The purpose of this blog is to provide an open forum for discussion of the aims of the society; news from the wider Church and details of Masses and events of interest in the diocese. The Latin Mass Society in the Roman Catholic Diocese of Middlesbrough expresses its full filial devotion and loyalty to Holy Mother Church, Pope Francis and Bishop Drainey.
REGULAR TRADITIONAL MASSES IN THE DIOCESE OF MIDDLESBROUGH
12 Noon. Every Sunday MissaCantata at Church of St Wilfrid, Duncombe Place, York. YO1 7EF
11:30am. (Winter months) 6pm. (Summer months) Every Sunday Church of the Sacred Heart, Lobster Road, Redcar. TS10 1SH
6.30pm First Wednesday of each month at Church of St Charles, Jarratt St. Hull. HU1 3HB
Bookings are now open for the Priest, Deacon and Server Training Conference to be held at Prior Park College near Bath from 9th to 12th April. These conferences, organised by the Latin Mass Society, have been held most years since 2007, the year of Summorum Pontificum. Over this period hundreds of priests, deacons, seminarians and laymen have been introduced to, and learned the rubrics of the Latin Mass.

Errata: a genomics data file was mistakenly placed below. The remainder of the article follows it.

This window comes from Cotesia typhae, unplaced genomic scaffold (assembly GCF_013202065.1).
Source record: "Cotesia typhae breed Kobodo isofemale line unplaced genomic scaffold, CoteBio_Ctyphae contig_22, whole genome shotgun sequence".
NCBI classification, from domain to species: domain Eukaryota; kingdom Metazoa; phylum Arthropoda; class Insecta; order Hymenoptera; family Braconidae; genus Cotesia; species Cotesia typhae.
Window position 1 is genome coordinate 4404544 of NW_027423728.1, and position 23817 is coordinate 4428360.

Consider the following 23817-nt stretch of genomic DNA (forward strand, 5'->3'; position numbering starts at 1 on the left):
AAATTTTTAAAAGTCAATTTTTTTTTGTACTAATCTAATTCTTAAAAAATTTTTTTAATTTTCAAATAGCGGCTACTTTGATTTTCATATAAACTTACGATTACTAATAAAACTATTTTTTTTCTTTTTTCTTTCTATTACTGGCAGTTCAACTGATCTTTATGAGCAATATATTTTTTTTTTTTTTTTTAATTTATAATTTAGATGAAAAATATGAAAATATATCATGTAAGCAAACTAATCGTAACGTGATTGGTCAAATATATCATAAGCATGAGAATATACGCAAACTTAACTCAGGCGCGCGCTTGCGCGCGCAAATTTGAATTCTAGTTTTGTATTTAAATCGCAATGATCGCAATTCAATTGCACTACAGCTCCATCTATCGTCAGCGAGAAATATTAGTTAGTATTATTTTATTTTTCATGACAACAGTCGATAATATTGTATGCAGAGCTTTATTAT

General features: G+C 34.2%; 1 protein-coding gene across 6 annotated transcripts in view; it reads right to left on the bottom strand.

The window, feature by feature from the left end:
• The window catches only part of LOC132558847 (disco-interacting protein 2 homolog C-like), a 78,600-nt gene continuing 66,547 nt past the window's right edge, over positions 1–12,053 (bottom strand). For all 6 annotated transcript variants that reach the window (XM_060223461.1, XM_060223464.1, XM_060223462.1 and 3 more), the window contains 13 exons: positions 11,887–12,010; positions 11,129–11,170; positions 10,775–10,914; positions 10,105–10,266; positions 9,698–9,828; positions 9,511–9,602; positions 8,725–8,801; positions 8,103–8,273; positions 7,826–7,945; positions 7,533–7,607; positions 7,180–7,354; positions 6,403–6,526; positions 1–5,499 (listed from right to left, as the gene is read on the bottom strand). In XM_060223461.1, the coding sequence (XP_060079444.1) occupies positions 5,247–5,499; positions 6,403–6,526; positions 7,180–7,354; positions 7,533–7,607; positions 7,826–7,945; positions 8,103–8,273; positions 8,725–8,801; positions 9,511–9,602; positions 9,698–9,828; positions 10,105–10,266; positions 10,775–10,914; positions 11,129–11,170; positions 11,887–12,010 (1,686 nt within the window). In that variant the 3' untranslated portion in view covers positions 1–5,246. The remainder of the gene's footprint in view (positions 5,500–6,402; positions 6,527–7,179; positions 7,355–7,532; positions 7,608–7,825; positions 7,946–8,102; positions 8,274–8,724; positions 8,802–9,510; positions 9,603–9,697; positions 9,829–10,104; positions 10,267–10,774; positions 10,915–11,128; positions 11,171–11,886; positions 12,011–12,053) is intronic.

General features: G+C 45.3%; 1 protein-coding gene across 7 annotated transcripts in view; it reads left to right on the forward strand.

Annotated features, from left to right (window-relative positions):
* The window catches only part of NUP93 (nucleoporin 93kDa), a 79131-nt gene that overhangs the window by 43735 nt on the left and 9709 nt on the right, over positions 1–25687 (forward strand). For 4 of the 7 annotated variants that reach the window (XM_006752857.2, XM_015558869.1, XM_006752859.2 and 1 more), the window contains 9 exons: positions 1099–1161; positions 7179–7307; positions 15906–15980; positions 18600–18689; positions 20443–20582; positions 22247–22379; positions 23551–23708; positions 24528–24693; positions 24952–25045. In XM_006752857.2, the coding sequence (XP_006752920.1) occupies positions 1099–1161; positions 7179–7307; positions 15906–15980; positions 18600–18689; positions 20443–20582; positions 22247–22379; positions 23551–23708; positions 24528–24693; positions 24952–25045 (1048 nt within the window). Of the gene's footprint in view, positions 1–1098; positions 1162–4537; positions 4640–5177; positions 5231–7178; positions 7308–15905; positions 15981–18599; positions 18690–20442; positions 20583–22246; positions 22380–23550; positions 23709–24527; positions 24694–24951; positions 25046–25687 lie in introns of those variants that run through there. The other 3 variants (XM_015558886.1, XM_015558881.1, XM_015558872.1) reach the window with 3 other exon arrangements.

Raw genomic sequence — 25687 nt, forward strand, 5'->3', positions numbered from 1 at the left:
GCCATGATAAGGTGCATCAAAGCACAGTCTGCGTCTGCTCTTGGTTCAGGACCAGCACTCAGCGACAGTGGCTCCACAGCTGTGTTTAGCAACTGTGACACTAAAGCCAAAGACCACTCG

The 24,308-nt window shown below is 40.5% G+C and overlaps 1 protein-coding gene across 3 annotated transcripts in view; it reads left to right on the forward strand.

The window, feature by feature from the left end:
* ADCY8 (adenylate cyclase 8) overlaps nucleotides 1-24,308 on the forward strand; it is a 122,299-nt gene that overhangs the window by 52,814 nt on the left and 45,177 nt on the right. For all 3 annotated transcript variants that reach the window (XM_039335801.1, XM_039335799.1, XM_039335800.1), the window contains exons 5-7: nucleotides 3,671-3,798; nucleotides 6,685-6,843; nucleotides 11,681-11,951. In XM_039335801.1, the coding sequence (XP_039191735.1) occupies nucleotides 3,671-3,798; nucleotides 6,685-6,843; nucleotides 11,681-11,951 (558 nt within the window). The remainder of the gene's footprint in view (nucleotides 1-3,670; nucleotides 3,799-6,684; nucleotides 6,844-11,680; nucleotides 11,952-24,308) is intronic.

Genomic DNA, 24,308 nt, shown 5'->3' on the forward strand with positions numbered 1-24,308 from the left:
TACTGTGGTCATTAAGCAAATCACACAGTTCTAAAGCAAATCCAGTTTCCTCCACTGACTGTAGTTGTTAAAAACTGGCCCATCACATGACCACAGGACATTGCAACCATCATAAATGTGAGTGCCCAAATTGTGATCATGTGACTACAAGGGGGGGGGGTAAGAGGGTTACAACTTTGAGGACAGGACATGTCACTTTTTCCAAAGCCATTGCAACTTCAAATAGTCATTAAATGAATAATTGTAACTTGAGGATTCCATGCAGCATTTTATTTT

Tuition in celebrating Mass in the Extraordinary Form is given to priests (and soon to be ordained seminarians) in small groups by experienced priests. Low Mass, Missa Cantata and Solemn Mass can be studied according to the requirements of each student, although priests are expected to master Low Mass before moving to the more complicated forms.
Servers are also instructed in small groups according to requirements, and again, they are expected to master Low Mass before progressing to Missa Cantata and Solemn Mass. Most tuition is around an altar, to give a hands on experience.
Prior Park has a beautiful chapel with several side chapels that are well suited to Mass in the Extraordinary Form. There will be a resident choir so that the daily Mass and the other liturgies can be examples of best practice.
Accommodation is in single rooms (not en suite) conveniently located close to the chapel and the dining room. The fee for attending is £120, although there are concessions and seminarians are can attend entirely free. Fuller details and the booking form can be found on the website of the Latin Mass Society. Places are limited so early booking is advised.
The following is an extract from the newsletter of St Wilfrid's parish:
EXTRAORDINARY FORM FOR BEGINNERS
Tuesday, 30 January, 7.30pm. Duration: forty-five minutes to one hour.
Location: The Upper Room. A talk introducing the Extraordinary Form
(Latin Mass) for those unfamiliar with or wanting to increase their